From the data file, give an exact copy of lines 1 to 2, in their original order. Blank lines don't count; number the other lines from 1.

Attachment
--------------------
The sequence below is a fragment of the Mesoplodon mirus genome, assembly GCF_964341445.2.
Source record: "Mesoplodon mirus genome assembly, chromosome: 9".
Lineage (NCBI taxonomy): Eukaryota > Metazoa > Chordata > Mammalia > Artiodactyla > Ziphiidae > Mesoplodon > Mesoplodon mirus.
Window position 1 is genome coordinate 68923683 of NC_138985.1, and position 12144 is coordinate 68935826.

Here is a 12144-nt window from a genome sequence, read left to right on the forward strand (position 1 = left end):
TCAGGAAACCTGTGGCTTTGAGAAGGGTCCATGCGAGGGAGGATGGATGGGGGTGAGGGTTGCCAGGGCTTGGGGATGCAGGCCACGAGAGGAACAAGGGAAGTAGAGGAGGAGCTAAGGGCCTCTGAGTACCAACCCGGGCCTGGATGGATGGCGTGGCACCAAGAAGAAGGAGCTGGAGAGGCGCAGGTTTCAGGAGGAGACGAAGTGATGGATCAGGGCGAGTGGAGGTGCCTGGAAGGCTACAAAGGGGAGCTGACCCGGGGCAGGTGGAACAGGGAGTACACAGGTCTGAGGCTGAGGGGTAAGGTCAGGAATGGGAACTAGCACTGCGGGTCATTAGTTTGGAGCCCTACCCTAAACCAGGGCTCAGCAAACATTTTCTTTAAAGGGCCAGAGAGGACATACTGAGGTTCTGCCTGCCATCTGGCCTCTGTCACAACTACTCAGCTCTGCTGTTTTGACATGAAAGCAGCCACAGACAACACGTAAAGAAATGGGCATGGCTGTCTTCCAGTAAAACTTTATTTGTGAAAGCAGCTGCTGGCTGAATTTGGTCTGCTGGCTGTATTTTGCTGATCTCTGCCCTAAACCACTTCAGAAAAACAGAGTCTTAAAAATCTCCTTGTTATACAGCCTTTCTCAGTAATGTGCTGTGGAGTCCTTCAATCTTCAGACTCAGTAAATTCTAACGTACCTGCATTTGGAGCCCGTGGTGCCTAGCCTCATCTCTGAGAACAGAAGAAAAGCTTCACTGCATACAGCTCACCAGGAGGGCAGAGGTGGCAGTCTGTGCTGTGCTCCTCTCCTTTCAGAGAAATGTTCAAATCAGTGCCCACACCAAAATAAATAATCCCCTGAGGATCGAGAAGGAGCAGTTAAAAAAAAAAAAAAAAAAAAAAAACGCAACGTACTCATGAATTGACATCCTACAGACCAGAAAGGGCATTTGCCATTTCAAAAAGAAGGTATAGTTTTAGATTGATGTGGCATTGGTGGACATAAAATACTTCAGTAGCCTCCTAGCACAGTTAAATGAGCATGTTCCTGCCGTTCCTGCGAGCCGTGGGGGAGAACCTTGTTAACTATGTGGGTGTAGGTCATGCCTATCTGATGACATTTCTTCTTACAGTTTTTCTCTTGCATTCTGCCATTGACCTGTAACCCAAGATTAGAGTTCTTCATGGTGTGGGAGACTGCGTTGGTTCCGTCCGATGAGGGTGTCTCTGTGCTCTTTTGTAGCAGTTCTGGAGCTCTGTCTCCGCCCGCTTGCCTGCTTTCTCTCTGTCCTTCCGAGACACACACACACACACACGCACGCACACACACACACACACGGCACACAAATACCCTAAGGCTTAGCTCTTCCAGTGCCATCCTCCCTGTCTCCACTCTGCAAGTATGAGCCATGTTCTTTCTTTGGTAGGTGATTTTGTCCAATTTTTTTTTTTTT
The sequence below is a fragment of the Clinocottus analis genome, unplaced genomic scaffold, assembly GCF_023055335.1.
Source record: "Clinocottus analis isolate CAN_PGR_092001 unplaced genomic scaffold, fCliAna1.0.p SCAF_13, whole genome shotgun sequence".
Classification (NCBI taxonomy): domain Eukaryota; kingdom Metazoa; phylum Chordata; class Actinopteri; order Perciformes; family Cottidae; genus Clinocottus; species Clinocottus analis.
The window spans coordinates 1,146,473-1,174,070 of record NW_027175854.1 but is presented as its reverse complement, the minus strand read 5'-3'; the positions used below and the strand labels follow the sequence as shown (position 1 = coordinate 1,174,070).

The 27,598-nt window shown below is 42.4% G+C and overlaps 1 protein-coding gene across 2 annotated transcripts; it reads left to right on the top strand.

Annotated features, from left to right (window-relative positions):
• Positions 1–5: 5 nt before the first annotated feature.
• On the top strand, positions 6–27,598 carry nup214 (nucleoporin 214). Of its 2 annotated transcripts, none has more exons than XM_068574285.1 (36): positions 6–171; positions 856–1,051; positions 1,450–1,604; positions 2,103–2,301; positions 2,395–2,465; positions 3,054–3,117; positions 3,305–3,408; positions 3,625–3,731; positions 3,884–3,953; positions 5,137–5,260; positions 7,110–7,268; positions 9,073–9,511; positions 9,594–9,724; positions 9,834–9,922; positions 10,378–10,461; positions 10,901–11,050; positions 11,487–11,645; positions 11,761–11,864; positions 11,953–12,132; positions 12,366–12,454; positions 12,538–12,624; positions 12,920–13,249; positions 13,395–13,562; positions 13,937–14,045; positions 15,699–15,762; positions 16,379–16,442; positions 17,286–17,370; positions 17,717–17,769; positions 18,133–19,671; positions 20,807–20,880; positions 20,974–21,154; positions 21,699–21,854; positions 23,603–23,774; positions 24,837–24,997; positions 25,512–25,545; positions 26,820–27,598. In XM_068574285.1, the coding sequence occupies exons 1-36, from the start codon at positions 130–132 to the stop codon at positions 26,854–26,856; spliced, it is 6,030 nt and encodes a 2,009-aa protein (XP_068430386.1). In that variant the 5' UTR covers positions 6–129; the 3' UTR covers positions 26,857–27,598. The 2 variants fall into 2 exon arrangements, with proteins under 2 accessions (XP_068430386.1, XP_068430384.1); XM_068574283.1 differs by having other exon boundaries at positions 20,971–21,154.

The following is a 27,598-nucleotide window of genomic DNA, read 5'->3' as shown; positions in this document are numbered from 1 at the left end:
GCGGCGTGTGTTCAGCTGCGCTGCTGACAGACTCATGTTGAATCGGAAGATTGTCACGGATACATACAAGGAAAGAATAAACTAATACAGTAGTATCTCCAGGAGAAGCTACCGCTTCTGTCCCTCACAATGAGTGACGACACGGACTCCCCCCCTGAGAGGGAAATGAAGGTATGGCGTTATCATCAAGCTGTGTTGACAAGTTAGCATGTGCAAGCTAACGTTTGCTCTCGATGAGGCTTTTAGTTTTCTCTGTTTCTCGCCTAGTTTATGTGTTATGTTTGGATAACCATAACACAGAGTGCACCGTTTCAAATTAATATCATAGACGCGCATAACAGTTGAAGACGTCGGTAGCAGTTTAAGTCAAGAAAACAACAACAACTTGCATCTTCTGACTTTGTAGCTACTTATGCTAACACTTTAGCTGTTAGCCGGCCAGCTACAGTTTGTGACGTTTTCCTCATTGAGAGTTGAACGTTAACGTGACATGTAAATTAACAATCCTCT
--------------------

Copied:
The sequence below is a fragment of the Mesoplodon mirus genome, assembly GCF_964341445.2.
Source record: "Mesoplodon mirus genome assembly, chromosome: 9".